Use a bottoms-up approach to personal development goal-setting

Use a bottoms-up approach to personal development goal-setting

Phoebe Vaughan
November 18, 2016

Setting clear business performance goals helps employees understand how their contributions will be measured while developmental goals have a direct impact on retention and long-term performance. Both are important, but they are set and measured differently. Business goals vary by industry and role and are typically set in a top-down fashion. For example, a sales quota is typically non-negotiable and is set by departmental leadership. When it comes to developmental goals, employees can be more involved in the process. In terms of measurement, business goals tend to be straightforward whereas developmental milestones may need more nuance. Below are some best practices and tools for inspiring and supporting employees to go beyond hitting their numbers.

Structured Career Paths

Managers and employees benefit when paths to promotion are clearly articulated. A career ladder or career path for each role in an organization is a traditional way to achieve this. In smaller or younger organizations, expectations by job level may be less explicitly defined, if at all. Flatter organizations typically emphasize lateral opportunities and mobility rather than hierarchical promotion-oriented paths. Yet regardless of the organizational structure or size, people like knowing their options whether they stay in their current team or division or venture into newer territory. Visibility to the career paths and the necessary skills for roles across the organization helps people prioritize their own development. While HR traditionally drives the development of career paths organization-wide, this requires significant time and resources. For younger or smaller companies lacking in-house HR, managers can define paths for their own teams. Having roles defined also comes in handy during the recruitment process because descriptions and necessary skills can be repurposed in job requisitions.

Bottoms Up Personal Development

Once employees can see the skills needed to perform in a desired role, they can better prioritize their development goals. However managers are still on the hook to facilitate the process by actively encouraging team members to think beyond short-term business objectives. This means establishing regular checkpoints to set and evaluate both business goals and development goals. As mentioned above, the key difference is that business goals are typically driven by leadership whereas development goals should be solicited from employees and then fine-tuned with the support of a manager. For example, an employee may start by suggesting a handful of personal development goals. Managers can coach employees through refining their goals in many ways, like editing a list that is too long and unfocused, or advising an employee to include skills that will help them better meet expectations in their current role if they are underperforming. And perhaps most important of all, managers play a critical role in defining exactly how skills will be developed by providing on-the-job opportunities to learn as well as helping employees carve out time for relevant courses or other training opportunities.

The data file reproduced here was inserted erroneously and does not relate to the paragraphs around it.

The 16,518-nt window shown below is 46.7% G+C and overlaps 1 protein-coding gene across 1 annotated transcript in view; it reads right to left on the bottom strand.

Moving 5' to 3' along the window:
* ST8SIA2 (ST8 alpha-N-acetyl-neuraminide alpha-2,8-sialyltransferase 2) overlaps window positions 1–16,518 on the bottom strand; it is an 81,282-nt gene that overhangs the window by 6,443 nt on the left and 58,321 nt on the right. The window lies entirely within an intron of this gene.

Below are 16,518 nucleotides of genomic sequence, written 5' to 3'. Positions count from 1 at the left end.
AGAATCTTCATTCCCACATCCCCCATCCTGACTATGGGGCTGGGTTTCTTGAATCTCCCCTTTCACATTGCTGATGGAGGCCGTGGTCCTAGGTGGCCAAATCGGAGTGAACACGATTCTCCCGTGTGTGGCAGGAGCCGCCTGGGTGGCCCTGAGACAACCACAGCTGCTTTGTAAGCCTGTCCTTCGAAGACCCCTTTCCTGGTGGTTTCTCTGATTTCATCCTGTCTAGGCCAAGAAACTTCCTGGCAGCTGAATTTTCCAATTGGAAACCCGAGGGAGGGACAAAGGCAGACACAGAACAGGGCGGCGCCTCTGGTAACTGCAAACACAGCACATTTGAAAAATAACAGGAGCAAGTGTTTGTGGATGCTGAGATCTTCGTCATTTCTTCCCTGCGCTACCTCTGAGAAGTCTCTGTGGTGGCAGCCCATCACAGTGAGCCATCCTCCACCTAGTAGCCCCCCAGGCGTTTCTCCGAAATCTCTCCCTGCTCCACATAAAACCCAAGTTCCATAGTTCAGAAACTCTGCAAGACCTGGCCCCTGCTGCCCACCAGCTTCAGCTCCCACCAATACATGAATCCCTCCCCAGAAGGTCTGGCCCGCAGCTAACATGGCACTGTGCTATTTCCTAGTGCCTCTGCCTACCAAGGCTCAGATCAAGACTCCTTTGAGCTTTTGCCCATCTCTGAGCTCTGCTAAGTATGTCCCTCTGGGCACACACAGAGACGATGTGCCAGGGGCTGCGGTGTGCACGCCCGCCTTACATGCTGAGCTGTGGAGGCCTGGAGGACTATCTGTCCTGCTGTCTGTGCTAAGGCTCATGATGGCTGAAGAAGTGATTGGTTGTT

Less Is More

There are no universally accepted rules for the ideal number of business or personal development goals, but a “less is more” approach helps ensure that the most important work is prioritized. When burdened with too many competing goals, it becomes tempting to cherry-pick the ones that are most attainable rather than prioritizing the ones that matter most. To help create clarity about both business and personal objectives, keep both lists as short as possible. Ideally, managers have a say in the number and scope of both business and personal goals for their teams. Most can at least control the personal goal-setting process for their team members and ensure that a manageable number (ie, one to three) development goals have been selected by each person.

Evaluation

As with business goals, measurability is key to setting meaningful personal development goals.

With the skills defined in a career ladder as a guide, writing goals is fairly straightforward. For example, a junior customer service specialist seeking to advance to an outside sales role might see that skills needed for the sales role include deep product knowledge and the ability to influence decision-makers. Her manager could help her outline tangible ways that she can develop these skills, such as attending weekly product feedback sessions to act as a liaison between customers and product developers, and by taking a more client-facing role with an existing customer by leading a segment of the weekly client call. To help maintain focus and momentum, evaluation is not a one-time event but rather an ongoing process of assessment and feedback during regular check-ins, such as right after a customer phone call or product team meeting. In some cases this means that a manager attends a meeting they might not ordinarily attend in order to shadow and give feedback. This investment of time on the part of managers helps employees feel connected and supported in their career development.

Establishing the importance of personal development goals can be as rewarding for the manager as it is for the employee. Not only is it proven to drive retention and engagement, but it helps establish the manager’s reputation as a supportive and engaged ally. Wise managers know that they have nothing to fear by giving their team members wings to fly because once the word gets out, they will have a line out the door when a spot needs to be filled.

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